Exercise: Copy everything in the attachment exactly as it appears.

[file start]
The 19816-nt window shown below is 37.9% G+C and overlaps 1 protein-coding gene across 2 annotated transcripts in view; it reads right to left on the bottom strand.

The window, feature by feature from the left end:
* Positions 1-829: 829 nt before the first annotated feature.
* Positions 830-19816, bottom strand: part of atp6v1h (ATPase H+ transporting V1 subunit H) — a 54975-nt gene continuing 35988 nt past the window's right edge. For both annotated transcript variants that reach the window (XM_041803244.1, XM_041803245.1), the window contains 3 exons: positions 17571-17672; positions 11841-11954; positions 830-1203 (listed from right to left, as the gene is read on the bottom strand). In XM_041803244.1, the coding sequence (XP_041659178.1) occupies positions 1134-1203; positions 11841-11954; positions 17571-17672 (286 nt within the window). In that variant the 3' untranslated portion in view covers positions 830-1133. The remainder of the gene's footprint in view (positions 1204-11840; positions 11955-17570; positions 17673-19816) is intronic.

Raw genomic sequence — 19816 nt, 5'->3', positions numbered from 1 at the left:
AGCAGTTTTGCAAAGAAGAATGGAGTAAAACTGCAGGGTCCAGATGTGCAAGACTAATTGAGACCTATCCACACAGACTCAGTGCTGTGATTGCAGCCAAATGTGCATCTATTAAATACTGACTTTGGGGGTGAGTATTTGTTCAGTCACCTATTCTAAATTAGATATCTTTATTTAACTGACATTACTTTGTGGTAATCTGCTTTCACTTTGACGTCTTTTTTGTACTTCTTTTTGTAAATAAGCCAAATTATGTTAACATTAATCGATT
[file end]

The 19816-nt window shown below is 37.9% G+C and overlaps 1 protein-coding gene across 2 annotated transcripts in view; it reads right to left on the bottom strand.

The window, feature by feature from the left end:
* Positions 1-829: 829 nt before the first annotated feature.
* Positions 830-19816, bottom strand: part of atp6v1h (ATPase H+ transporting V1 subunit H) — a 54975-nt gene continuing 35988 nt past the window's right edge. For both annotated transcript variants that reach the window (XM_041803244.1, XM_041803245.1), the window contains 3 exons: positions 17571-17672; positions 11841-11954; positions 830-1203 (listed from right to left, as the gene is read on the bottom strand). In XM_041803244.1, the coding sequence (XP_041659178.1) occupies positions 1134-1203; positions 11841-11954; positions 17571-17672 (286 nt within the window). In that variant the 3' untranslated portion in view covers positions 830-1133. The remainder of the gene's footprint in view (positions 1204-11840; positions 11955-17570; positions 17673-19816) is intronic.

Raw genomic sequence — 19816 nt, 5'->3', positions numbered from 1 at the left:
AGCAGTTTTGCAAAGAAGAATGGAGTAAAACTGCAGGGTCCAGATGTGCAAGACTAATTGAGACCTATCCACACAGACTCAGTGCTGTGATTGCAGCCAAATGTGCATCTATTAAATACTGACTTTGGGGGTGAGTATTTGTTCAGTCACCTATTCTAAATTAGATATCTTTATTTAACTGACATTACTTTGTGGTAATCTGCTTTCACTTTGACGTCTTTTTTGTACTTCTTTTTGTAAATAAGCCAAATTATGTTAACATTAATCGATT